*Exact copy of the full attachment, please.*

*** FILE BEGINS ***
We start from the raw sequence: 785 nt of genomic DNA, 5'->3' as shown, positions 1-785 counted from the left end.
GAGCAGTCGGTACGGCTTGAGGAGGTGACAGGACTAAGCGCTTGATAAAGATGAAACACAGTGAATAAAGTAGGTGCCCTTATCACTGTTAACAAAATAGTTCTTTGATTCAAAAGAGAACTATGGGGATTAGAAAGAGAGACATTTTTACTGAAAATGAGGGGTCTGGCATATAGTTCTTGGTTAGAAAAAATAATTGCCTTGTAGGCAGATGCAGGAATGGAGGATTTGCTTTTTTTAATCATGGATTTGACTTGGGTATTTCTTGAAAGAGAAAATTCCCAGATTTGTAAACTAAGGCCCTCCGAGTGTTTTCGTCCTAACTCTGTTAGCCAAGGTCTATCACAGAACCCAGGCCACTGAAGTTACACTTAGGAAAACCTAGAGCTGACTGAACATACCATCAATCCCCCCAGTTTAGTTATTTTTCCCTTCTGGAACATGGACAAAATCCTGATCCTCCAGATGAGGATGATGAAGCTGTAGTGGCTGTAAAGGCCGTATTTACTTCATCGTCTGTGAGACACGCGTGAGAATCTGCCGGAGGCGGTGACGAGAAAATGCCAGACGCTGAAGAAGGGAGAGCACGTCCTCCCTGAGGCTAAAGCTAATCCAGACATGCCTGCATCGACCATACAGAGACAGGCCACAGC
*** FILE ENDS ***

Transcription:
We start from the raw sequence: 785 nt of genomic DNA, 5'->3' as shown, positions 1-785 counted from the left end.
GAGCAGTCGGTACGGCTTGAGGAGGTGACAGGACTAAGCGCTTGATAAAGATGAAACACAGTGAATAAAGTAGGTGCCCTTATCACTGTTAACAAAATAGTTCTTTGATTCAAAAGAGAACTATGGGGATTAGAAAGAGAGACATTTTTACTGAAAATGAGGGGTCTGGCATATAGTTCTTGGTTAGAAAAAATAATTGCCTTGTAGGCAGATGCAGGAATGGAGGATTTGCTTTTTTTAATCATGGATTTGACTTGGGTATTTCTTGAAAGAGAAAATTCCCAGATTTGTAAACTAAGGCCCTCCGAGTGTTTTCGTCCTAACTCTGTTAGCCAAGGTCTATCACAGAACCCAGGCCACTGAAGTTACACTTAGGAAAACCTAGAGCTGACTGAACATACCATCAATCCCCCCAGTTTAGTTATTTTTCCCTTCTGGAACATGGACAAAATCCTGATCCTCCAGATGAGGATGATGAAGCTGTAGTGGCTGTAAAGGCCGTATTTACTTCATCGTCTGTGAGACACGCGTGAGAATCTGCCGGAGGCGGTGACGAGAAAATGCCAGACGCTGAAGAAGGGAGAGCACGTCCTCCCTGAGGCTAAAGCTAATCCAGACATGCCTGCATCGACCATACAGAGACAGGCCACAGC